Each input can be assigned individually to the computer’s recording software. It is just as easy to remove an input from the recording path while preserving your ability to hear it. This simple concept is woefully missing from nearly all lower end and semi-pro gear – I cannot overstate how much this speeds up the tracking process.

Clearly, the designers at Swissonic are familiar with professional design, noted again by the addition of switchable phantom power and phase reverse on the mic inputs. Internally, the discrete USB and digital I/O sections make it easier to keep frame lock with other digital devices. It is nice to move to a less expensive home studio setting without giving up some of the capabilities taken for granted in the control room.

General quality and workmanship are also high – the knobs move solidly and the switchgear and jacks are well made. Swissonic is already known for its high-end line of A/D and D/A converters, and the versions used in this unit are clean and clear-sounding, as are the preamps and gain stages, which have plenty of headroom. Overall, I found the sound quality excellent – remarkable really, given the features and the price point.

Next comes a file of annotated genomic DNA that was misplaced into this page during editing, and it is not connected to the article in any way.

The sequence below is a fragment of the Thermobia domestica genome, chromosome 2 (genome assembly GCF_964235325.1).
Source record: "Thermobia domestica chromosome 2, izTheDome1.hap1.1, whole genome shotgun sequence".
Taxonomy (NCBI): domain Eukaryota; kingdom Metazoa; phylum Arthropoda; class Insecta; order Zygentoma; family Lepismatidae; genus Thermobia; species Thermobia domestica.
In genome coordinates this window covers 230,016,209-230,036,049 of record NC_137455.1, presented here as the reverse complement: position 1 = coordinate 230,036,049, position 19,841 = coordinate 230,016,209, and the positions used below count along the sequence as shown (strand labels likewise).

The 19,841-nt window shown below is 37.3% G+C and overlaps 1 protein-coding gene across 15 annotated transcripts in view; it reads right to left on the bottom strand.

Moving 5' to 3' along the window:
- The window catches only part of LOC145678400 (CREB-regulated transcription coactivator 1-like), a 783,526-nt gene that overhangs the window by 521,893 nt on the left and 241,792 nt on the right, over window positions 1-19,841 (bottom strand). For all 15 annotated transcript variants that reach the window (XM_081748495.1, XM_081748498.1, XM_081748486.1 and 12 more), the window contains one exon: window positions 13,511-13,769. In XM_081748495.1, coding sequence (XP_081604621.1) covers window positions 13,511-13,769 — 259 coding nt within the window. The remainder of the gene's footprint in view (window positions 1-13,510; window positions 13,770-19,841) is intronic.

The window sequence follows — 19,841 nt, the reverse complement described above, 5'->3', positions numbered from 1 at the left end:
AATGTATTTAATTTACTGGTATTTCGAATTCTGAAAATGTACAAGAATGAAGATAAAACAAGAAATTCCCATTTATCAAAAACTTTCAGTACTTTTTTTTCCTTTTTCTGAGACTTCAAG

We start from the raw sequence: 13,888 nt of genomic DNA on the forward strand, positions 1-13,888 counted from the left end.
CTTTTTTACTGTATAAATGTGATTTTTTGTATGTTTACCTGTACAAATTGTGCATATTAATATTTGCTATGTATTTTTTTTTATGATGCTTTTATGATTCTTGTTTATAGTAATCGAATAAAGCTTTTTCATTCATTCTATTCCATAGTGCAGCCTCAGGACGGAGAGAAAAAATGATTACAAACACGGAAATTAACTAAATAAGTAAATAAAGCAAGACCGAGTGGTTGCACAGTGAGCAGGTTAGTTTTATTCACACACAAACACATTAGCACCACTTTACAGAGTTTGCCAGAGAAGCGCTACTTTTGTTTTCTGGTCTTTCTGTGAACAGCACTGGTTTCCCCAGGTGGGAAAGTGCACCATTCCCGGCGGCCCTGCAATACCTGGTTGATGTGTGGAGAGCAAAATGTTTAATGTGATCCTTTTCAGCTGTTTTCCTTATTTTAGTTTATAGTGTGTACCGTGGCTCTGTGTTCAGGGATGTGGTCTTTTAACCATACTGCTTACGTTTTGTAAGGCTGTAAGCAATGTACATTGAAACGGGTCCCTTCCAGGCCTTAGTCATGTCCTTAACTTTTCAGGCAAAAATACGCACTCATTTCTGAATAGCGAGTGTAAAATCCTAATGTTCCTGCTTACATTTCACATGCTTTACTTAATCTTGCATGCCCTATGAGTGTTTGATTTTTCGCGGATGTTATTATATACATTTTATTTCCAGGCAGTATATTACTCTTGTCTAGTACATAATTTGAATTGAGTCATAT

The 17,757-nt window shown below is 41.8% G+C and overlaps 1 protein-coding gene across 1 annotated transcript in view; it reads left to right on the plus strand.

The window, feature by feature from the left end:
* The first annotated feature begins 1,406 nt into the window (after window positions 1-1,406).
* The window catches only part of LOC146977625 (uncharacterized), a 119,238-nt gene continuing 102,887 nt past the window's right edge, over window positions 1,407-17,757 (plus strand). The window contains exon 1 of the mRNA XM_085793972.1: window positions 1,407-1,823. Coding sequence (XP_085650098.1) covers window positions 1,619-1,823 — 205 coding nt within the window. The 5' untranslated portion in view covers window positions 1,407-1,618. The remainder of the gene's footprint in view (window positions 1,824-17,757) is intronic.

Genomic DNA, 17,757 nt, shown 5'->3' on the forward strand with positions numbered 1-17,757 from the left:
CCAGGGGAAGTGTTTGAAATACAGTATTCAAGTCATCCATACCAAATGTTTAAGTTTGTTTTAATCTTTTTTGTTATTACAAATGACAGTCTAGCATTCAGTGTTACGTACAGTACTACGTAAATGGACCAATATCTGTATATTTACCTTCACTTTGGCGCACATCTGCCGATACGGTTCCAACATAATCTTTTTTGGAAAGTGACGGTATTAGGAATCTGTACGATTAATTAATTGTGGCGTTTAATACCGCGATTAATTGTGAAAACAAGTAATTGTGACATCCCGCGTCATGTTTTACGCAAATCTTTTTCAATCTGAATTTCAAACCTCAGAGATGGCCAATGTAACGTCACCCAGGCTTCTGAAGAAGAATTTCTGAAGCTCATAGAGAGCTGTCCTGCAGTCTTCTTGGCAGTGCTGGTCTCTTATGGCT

The USB audio standard, while becoming increasingly common, is still somewhat novel for professional audio devices. I was initially concerned with audio quality and latency, and was pleased to find that neither were problems. Latency is not really that big of a deal anyway when dealing only with stereo tracks.


The Swissonic USB Studio D is an exceptional piece of gear that is a pleasure to use. It deftly fills the crucial role of gatekeeper between your digital audio software and the rest of your small studio. Creating a home or project studio on a budget makes me want to pull my hair out as I realize how many pro-studio features I will have to give up. In contrast, the Studio D provides professional features like phase reverse, switchable phantom power, inline monitoring, inserts, monitor mute switch and phono equalization.

The engineers at Swissonic should be commended for creating a reasonably priced, compact piece of equipment without giving up professional quality and design.